Today I’m going to try something new. I’m going to INVENT some kind of crazy new pseudoscientific idea and try and get people to believe it. First of all, I’m going to pick a field of interest that has some high levels of subjectivity. OK, um… – oh I know, wine tasting! There’s all sorts of hocus pocus goes on with that. Now let’s see… I’ve got it! You know when people swish the wine around in the glass? Could it be that swishing it clockwise makes it taste different to swishing it anticlockwise? You know: clockwise swirling brings out the spicy notes and anti-clockwise makes it taste more of the fruit. Genius! I’ll call it ‘wine swirling’ and…

Sorry? What’s that you say? It already exists? People actually already believe it? Come ON! That’s ridiculous! No-one could seriously come up with such a patently silly notion…!

Yes, my dear Acowlytes, it is true. Faithful Cowpoke JR points me to this article from the owner of a tour company in the Napa Valley in California, that espouses the fine art of wine swirling. This is what Mr Ralph de Amicis, of Amicis Tours has to say:

This idea starting circulating around Napa via Twitter and here it is in a nutshell. When you swirl your wine to the left (counter clockwise) the scent you pick up is from the barrels over the grapes, what we call the spice shelf. When you swirl the wines to the right (clockwise) you pick up more flavors from the fruit.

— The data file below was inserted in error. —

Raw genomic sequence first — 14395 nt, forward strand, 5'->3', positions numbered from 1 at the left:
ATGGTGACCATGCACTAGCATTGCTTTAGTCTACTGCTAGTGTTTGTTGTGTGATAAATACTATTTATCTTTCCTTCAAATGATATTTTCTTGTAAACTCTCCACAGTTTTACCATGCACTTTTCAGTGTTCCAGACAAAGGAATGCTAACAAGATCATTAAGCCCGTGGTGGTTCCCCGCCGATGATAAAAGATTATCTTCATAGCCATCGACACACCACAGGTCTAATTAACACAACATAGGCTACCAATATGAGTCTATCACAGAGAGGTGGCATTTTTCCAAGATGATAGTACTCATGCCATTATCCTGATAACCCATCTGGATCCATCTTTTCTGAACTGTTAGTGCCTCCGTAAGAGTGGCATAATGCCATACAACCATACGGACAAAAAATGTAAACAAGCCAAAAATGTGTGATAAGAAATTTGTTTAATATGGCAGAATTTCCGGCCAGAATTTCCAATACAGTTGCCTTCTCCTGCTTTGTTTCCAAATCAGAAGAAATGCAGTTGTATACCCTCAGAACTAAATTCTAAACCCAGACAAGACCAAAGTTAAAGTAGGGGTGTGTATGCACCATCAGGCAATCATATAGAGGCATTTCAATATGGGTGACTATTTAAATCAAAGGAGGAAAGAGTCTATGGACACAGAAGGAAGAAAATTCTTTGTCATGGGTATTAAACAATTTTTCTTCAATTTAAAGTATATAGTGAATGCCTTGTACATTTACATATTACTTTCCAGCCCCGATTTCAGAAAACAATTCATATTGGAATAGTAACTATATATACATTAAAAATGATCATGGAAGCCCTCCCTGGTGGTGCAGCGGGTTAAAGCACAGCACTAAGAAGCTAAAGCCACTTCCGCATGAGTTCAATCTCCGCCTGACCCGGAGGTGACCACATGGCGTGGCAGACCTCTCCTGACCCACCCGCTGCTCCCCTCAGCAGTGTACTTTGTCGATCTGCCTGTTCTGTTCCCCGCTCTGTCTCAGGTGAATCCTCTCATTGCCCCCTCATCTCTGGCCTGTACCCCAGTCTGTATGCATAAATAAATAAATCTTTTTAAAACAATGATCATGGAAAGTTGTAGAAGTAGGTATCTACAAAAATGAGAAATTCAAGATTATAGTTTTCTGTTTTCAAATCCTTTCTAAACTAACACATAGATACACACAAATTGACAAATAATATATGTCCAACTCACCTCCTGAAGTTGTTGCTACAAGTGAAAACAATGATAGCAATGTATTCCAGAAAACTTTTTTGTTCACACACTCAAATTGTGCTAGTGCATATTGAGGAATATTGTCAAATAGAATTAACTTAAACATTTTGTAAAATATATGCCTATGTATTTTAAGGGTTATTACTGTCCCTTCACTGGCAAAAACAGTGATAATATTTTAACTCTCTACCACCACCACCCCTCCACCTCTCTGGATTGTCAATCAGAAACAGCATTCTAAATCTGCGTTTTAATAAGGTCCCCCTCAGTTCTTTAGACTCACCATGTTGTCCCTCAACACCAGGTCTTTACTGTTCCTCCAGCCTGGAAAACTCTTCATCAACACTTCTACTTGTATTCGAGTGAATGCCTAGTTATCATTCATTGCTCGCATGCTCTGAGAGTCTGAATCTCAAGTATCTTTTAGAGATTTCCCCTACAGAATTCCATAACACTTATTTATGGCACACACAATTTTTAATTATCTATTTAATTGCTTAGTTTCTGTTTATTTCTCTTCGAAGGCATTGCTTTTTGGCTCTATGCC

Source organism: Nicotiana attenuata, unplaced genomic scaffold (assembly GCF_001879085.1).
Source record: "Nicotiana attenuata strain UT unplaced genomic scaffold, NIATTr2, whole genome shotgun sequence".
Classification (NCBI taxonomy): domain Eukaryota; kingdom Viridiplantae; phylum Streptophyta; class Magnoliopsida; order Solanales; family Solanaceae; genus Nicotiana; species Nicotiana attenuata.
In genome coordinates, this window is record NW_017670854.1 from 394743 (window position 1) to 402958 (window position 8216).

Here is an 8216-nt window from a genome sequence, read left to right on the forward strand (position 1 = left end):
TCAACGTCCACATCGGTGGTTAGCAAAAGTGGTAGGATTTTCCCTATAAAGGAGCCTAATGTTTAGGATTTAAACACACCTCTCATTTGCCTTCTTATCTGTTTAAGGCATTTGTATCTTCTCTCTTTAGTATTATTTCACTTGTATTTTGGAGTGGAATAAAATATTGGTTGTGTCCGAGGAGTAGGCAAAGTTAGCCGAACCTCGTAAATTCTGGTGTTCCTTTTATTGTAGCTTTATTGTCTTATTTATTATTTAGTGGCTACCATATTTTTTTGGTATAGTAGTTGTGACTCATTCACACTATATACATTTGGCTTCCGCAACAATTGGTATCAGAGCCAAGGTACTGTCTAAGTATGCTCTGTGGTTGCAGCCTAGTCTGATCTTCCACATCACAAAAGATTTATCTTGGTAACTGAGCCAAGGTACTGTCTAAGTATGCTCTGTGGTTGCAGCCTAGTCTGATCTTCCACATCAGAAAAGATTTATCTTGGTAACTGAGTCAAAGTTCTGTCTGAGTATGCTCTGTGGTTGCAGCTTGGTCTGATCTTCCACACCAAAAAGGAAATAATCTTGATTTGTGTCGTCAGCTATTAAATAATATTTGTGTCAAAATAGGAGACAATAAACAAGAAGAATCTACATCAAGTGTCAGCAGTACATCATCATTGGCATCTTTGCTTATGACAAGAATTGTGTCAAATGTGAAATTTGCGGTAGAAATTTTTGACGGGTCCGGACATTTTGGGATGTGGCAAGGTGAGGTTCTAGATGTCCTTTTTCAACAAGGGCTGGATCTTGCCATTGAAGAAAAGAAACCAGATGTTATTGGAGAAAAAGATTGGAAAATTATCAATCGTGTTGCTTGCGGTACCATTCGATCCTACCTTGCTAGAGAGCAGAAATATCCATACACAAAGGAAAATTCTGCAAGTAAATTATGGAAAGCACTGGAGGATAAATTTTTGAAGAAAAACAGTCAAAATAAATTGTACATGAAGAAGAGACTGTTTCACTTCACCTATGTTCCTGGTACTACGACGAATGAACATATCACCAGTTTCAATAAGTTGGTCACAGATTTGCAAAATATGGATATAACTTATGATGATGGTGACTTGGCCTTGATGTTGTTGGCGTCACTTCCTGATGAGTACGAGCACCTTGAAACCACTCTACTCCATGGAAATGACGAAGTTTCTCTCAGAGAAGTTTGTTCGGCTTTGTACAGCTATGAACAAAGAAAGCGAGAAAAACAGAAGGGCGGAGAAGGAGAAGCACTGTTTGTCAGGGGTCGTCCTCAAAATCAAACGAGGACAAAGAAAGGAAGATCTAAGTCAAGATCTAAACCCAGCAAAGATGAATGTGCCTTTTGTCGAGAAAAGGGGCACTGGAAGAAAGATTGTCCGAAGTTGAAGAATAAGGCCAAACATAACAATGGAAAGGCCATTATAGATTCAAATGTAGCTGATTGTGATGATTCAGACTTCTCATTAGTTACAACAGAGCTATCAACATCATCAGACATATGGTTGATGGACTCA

O-k-a-a-a-y…. The idea started on Twitter, that completely reliable repository of fact and commonsense. That speaks volumes. Mr de Amicis goes on:

I’ve shown this to clients in the tasting room and experimented with it myself and found it to be true, and especially noticeable with wines that have spent significant time in newer oak barrels. The question comes up, why is that?

Well, Mr de Amicis, the answer comes back pretty smartly: you’re deluding yourself. But don’t, for God’s sake, attempt any kind of explanation because you’ll only…

Like all living things wine cells have a magnetic polarity, just like humans and the Earth. The positive pole is more highly charged, just like the North Pole of the Earth, which is why there are Northern Lights in the Arctic Circle, but not Southern Lights in the Antarctic. This polarity tends to keep wine cells generally upright, spinning on their axis when they are being swirled…

Awww…dagnabbit!! I was feeling like cutting you a little slack but then you went and did some pretendy science on me. Sigh.

I guess by now about, oh, every person who lives in the Southern hemisphere has told you that there is, in fact, an Aurora Australis, which is exactly the same as the Aurora Borealis only on the other pole. Your failure to know this, and the cavalier attempt to base a line of reasoning on it, kinda nails your scientific credentials to the mast right there. ((If Mr Amicis had taken a few seconds to make a cursory check on Wikipedia he might have seen this: ‘Its southern counterpart, the aurora australis (or the southern lights), has almost identical features to the aurora borealis and changes simultaneously with changes in the northern auroral zone.’))

When you swirl the wine counter-clockwise you are pushing against the molecules nap, just like stroking the fur of a cat the wrong way, this dislodges anything on the surface. Since the flavor from the barrel is introduced fairly late in the wine’s development it tends to concentrate in the outer layers. When you swirl the wine counter-clockwise it dislodges that flavor, while at the same, pushing liquid into the pores, inhibiting the fruit flavors that are inside the cell from coming out.